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Her Finances Are No Laughing Matter

An aspiring comic trades security for a shot at stardom and an erratic income.

Our ReadersWho: Nora Nolan, 26Where: New York City

Question: How should she finance her bid to become a stand-up comic?

Nora likes to be prepared when she takes the stage at a comedy club, and on open-mike nights, the planning shows. She delivers her riffs on life's minor absurdities impeccably. "My stage persona requires me to be confident," Nora says. "I have trouble doing that if my set isn't memorized and every joke isn't fully developed and funny."

Nora will need both planning and confidence as she prepares to resign from her job at a Washington consulting firm and pursue her stand-up career in New York City. She's trading a good salary, generous benefits and a Georgetown apartment for temporary work and a spot, for now, on the couch in Mom and Dad's Manhattan apartment.

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Spend sparingly. Nora knows she will have to watch her pennies -- a tough task for someone who likes to travel and eat out. "I'm dangerous with money," she admits. To offset her spending habits, she has squirreled away $3,000 in a savings account and $8,000 in a certificate of deposit. She has also accumulated $6,700 in a 401(k) retirement plan.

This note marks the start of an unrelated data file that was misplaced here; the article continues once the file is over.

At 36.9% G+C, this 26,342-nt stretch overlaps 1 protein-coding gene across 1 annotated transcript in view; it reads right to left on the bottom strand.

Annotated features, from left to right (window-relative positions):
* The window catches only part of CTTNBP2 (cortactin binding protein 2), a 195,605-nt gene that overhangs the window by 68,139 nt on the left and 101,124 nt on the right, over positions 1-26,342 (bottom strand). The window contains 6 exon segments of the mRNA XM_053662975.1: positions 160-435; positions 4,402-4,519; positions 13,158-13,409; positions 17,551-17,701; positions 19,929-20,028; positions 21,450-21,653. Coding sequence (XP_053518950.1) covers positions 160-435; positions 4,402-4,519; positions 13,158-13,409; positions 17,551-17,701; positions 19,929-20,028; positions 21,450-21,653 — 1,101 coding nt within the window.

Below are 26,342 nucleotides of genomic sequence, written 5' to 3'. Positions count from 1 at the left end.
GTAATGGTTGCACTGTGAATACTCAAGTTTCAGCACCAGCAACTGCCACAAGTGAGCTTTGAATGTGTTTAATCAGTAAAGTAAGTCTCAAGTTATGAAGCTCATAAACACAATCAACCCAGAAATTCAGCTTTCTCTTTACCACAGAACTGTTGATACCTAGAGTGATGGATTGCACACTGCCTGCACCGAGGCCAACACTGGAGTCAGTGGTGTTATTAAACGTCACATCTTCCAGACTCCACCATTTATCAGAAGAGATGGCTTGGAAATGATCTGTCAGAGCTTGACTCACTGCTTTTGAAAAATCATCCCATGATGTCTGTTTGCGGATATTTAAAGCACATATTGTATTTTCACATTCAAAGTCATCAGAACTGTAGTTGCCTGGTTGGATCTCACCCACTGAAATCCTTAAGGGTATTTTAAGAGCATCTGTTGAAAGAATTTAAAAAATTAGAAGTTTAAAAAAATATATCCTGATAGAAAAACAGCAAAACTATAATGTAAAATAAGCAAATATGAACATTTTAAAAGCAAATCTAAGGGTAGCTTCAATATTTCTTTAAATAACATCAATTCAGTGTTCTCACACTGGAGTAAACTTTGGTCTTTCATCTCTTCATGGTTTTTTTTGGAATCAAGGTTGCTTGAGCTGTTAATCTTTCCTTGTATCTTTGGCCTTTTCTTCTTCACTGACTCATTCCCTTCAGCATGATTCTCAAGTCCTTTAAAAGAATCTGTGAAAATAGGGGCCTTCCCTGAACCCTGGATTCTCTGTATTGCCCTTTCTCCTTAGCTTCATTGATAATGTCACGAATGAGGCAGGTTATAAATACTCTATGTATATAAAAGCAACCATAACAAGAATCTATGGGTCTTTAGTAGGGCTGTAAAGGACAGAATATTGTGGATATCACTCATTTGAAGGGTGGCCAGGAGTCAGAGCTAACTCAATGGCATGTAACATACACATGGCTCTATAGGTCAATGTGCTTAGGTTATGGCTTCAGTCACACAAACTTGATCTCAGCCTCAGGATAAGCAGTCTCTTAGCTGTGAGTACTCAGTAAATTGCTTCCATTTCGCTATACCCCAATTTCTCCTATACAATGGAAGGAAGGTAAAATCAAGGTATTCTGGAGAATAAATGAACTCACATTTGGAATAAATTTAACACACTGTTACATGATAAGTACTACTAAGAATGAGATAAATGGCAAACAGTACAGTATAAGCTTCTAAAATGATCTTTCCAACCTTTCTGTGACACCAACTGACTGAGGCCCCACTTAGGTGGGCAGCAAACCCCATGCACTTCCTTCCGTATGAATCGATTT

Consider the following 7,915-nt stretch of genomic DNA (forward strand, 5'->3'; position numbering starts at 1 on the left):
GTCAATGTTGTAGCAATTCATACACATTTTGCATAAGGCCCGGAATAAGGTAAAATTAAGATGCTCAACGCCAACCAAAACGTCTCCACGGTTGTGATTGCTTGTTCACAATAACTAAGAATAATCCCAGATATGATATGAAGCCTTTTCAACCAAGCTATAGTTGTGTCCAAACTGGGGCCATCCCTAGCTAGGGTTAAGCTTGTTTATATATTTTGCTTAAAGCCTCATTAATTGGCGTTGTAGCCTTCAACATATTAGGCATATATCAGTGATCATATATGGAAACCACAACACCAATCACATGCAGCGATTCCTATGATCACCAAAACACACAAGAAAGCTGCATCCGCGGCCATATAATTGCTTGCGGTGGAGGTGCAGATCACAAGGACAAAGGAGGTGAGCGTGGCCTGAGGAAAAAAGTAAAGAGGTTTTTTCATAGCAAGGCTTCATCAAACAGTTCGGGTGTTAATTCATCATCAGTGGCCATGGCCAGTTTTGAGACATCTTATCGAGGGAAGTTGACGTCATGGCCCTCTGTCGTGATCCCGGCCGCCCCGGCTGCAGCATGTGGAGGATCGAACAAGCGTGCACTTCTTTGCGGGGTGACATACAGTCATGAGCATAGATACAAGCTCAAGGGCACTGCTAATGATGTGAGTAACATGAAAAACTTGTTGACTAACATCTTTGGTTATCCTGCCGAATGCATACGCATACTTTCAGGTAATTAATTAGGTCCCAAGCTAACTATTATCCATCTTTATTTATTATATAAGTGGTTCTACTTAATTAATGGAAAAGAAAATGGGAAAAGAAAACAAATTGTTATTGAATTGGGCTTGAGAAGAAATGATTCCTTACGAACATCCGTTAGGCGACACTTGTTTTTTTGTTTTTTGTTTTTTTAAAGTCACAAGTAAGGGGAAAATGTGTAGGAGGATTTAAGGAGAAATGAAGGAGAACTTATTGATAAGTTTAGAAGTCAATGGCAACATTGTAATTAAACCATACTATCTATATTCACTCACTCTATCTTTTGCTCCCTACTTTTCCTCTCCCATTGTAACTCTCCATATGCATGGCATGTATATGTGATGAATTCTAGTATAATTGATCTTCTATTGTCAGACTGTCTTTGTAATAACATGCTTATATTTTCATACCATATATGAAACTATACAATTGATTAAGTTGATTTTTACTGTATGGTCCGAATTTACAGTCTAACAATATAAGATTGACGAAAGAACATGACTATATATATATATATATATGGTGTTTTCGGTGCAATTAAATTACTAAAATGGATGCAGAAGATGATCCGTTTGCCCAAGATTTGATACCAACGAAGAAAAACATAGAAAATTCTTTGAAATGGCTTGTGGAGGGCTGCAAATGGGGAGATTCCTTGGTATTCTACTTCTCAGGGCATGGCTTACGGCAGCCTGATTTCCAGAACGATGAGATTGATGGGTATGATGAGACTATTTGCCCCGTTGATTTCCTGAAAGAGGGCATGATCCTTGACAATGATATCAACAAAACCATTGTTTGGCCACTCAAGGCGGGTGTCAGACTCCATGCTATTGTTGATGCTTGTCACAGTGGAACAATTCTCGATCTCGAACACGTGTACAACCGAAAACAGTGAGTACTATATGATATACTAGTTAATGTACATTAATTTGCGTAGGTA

Nora may be tempted to extract cash from the 401(k), perhaps for a deposit on a place to live. But Tom Billet, of Watson Wyatt, a benefits-consulting firm, advises her to keep the account or roll it into an IRA. Otherwise, Nora will owe income tax on the amount, plus a 10% penalty.

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Getting her own place is a nonstarter anyway, says Peg Downey, a financial planner in Silver Spring, Md. "When Nora gets established, she can figure out if she has enough to pay rent." Until then, Mom and Dad's couch will have to suffice.

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Borrow strategically. Nora recently retired a hefty balance on her two credit cards and considered closing one of the accounts. Nice thought, but a bad idea. Credit continuity and extra borrowing capacity help one's credit score.

Instead, Nora should lock up the cards, which charge interest rates of 10% and 8%, and apply for another that charges 0% (or only slightly more), if she can find one. Later, if she gets in a bind, she can tap that card for business expenses.

Get insured. Nora knows she cannot do without health insurance. "My dad's hair is gray enough," she says. But the market for coverage for individuals in New York is brutal, says James Schutzer, an insurance agent in Manhattan. He says a healthy 26-year-old can get stuck with monthly premiums of at least $870 for comprehensive coverage.

Nora could take advantage of COBRA, the federal law that lets anyone who leaves a job extend employee coverage at least 18 months at 100% of the cost plus a 2% fee. But her employer's network does not extend to New York.

Advice: Enroll in Healthy New York, a program for low-income state residents. Nora clearly falls below the $2,257-a-month income ceiling for singles. Premiums start at $248 a month for comprehensive care and a drug benefit.

As for Nora's dream, nobody's laughing at this young talent's bid for the big time. Says Downey: "She's 26. She should go for it."

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